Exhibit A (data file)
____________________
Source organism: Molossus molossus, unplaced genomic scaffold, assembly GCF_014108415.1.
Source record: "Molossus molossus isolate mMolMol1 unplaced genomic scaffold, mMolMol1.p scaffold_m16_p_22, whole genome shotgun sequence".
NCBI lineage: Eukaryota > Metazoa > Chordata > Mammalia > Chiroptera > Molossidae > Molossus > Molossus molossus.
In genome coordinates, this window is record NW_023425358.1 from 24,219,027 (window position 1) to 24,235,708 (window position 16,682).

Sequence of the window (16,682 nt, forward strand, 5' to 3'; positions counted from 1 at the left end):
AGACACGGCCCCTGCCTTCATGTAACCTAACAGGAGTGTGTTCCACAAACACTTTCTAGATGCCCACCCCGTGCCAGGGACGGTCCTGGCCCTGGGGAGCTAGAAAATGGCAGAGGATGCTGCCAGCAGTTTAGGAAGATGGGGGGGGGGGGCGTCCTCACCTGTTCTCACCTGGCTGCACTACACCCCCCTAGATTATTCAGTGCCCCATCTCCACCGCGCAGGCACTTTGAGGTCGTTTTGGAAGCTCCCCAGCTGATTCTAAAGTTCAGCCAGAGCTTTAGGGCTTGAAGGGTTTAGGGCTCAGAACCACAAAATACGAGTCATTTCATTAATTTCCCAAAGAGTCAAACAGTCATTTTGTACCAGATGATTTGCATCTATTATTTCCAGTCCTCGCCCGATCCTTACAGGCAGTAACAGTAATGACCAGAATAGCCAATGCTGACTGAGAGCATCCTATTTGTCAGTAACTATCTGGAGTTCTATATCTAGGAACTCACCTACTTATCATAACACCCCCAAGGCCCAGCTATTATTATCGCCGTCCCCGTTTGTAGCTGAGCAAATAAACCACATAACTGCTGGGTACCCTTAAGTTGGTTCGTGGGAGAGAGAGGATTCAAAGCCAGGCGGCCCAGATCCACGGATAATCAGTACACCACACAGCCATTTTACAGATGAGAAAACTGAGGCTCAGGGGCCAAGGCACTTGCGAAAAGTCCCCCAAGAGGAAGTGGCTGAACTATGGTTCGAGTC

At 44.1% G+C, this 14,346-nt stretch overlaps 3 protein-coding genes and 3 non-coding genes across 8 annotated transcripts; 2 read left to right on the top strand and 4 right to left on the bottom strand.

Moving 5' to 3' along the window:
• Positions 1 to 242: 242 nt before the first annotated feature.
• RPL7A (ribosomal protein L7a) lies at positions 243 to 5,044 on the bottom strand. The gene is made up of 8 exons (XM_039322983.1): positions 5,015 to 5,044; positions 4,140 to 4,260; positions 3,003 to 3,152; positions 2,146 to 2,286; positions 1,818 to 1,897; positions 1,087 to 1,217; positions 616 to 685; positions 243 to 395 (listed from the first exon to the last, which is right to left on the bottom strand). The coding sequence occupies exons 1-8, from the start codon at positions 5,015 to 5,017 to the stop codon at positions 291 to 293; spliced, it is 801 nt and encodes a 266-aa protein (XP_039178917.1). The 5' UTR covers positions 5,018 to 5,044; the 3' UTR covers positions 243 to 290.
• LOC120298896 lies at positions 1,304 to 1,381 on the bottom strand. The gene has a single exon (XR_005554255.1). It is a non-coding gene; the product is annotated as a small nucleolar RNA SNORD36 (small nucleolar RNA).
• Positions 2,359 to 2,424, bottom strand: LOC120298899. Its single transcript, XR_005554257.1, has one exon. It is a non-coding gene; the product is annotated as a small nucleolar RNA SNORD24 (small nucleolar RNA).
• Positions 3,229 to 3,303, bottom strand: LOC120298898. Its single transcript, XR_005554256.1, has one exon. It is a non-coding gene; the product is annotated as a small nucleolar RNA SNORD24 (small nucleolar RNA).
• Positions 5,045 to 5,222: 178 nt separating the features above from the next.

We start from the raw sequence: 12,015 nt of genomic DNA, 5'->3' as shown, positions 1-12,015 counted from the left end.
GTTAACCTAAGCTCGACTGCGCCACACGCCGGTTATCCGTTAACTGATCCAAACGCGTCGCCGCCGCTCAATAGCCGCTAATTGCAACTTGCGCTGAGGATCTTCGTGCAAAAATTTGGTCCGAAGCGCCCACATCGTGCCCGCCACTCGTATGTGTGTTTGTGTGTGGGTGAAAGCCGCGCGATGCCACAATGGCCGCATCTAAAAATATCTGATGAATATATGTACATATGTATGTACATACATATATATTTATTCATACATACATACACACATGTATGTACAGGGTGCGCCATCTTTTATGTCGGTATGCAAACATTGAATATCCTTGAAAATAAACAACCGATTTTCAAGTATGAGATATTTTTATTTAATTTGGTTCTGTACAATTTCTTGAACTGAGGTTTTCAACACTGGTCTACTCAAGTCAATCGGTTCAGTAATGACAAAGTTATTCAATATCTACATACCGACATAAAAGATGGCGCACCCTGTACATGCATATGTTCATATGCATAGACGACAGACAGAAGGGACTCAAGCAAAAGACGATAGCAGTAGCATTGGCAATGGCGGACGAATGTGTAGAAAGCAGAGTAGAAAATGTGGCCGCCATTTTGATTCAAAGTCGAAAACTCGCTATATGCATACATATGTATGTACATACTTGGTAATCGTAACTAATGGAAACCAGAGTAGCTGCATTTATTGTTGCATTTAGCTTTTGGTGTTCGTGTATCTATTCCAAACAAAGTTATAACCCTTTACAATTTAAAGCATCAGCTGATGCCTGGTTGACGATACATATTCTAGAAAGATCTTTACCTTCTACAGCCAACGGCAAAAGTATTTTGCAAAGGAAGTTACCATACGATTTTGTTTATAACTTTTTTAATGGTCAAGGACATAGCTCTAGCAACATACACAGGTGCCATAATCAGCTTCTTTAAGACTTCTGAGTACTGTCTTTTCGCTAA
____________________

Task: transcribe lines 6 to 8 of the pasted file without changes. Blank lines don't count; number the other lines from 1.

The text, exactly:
AGACACGGCCCCTGCCTTCATGTAACCTAACAGGAGTGTGTTCCACAAACACTTTCTAGATGCCCACCCCGTGCCAGGGACGGTCCTGGCCCTGGGGAGCTAGAAAATGGCAGAGGATGCTGCCAGCAGTTTAGGAAGATGGGGGGGGGGGGCGTCCTCACCTGTTCTCACCTGGCTGCACTACACCCCCCTAGATTATTCAGTGCCCCATCTCCACCGCGCAGGCACTTTGAGGTCGTTTTGGAAGCTCCCCAGCTGATTCTAAAGTTCAGCCAGAGCTTTAGGGCTTGAAGGGTTTAGGGCTCAGAACCACAAAATACGAGTCATTTCATTAATTTCCCAAAGAGTCAAACAGTCATTTTGTACCAGATGATTTGCATCTATTATTTCCAGTCCTCGCCCGATCCTTACAGGCAGTAACAGTAATGACCAGAATAGCCAATGCTGACTGAGAGCATCCTATTTGTCAGTAACTATCTGGAGTTCTATATCTAGGAACTCACCTACTTATCATAACACCCCCAAGGCCCAGCTATTATTATCGCCGTCCCCGTTTGTAGCTGAGCAAATAAACCACATAACTGCTGGGTACCCTTAAGTTGGTTCGTGGGAGAGAGAGGATTCAAAGCCAGGCGGCCCAGATCCACGGATAATCAGTACACCACACAGCCATTTTACAGATGAGAAAACTGAGGCTCAGGGGCCAAGGCACTTGCGAAAAGTCCCCCAAGAGGAAGTGGCTGAACTATGGTTCGAGTC

At 44.1% G+C, this 14,346-nt stretch overlaps 3 protein-coding genes and 3 non-coding genes across 8 annotated transcripts; 2 read left to right on the top strand and 4 right to left on the bottom strand.

Moving 5' to 3' along the window: